A Deputy Energy Minister, William Owuraku Aidoo says the Russia-Ukraine war and the depreciation of the Ghanaian cedi should be blamed for the surge in petroleum prices in Ghana.
Mr. Aidoo said the government is unable to do much about the prices due to the deregulated regime for pricing petroleum prices in the country.
Speaking on the floor of Parliament on Wednesday, the Deputy Minister said the government will do its permissible best to mitigate the plight of Ghanaians.
“Sanctions and boycotts on petroleum exports from Russia, a major exporter especially to Europe, are reducing availability even further and intensifying upward pressure on fuel prices. Under the current deregulated regime in Ghana where govenrment is not responsible for determining the prices of petroleum products, prices on the global market and the depreciation of the Ghana cedi against the US dollar are passed on directly to the end-consumer,” he said.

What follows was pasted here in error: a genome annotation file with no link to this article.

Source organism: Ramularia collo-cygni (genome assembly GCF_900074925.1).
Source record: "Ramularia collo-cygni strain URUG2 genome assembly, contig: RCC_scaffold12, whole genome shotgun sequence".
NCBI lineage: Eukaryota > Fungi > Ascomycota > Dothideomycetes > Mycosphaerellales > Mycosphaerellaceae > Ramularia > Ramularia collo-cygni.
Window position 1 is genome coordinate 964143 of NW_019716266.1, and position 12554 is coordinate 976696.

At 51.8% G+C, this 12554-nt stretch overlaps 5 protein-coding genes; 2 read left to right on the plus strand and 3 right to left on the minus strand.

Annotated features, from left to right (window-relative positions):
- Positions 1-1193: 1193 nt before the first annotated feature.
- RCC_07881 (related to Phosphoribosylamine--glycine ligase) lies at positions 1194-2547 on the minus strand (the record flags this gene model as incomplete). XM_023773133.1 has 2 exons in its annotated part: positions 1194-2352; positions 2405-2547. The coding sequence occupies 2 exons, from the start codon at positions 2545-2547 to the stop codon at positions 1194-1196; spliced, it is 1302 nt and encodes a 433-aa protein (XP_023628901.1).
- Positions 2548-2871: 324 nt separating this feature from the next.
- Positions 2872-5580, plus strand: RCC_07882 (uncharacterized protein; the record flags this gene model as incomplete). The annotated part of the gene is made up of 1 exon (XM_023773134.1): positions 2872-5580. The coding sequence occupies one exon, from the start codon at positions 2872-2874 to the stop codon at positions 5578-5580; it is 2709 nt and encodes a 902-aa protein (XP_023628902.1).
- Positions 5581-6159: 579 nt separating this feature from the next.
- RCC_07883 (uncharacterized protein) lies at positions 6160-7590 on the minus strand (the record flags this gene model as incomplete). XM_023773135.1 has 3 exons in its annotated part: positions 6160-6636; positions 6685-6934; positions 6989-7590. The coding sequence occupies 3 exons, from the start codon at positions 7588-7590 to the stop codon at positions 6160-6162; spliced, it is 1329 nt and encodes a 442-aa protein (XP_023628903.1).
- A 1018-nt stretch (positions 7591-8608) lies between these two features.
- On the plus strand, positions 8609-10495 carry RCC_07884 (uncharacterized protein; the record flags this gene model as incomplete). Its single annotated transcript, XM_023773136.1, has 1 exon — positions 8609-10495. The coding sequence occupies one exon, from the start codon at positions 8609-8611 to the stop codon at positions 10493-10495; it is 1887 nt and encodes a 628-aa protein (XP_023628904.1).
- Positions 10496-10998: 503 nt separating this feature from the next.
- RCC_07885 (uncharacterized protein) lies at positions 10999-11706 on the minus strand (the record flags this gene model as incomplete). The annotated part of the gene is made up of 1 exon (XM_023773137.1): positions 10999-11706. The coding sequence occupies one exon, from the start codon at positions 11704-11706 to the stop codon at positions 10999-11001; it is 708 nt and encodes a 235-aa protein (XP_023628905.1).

Meanwhile, the price of petroleum products is tipped to increase by about 12 percent in the next pricing window of June 2022.
This would mean that the average price of fuel is likely to increase by about GH¢1.33 per litre.
While petrol prices are projected to go up by GH¢1.24/litre which is an 11.41% increase, the price of diesel may increase by GH¢1.43/litre depicting a 12.93% increase.
“Current Crude prices are at $124.96/barrel, resulting in processed Petroleum Products of $1,451.25/MT of petrol and $1,289.97/MT for diesel, coupled with further depreciation of the exchange rate of $1:GH¢8.0483 and the government’s applicable tax rebate of 15 pesewas per litre still in place till the end of June 2022,” the Chamber of Petroleum Consumers said in a statement.
The average price of petrol and diesel at the pumps currently stands at GH¢12.282 after selling at about GH¢6.5 in January.
This was after petrol and diesel crossed the GH¢10 and GH¢12 per litre marks this month.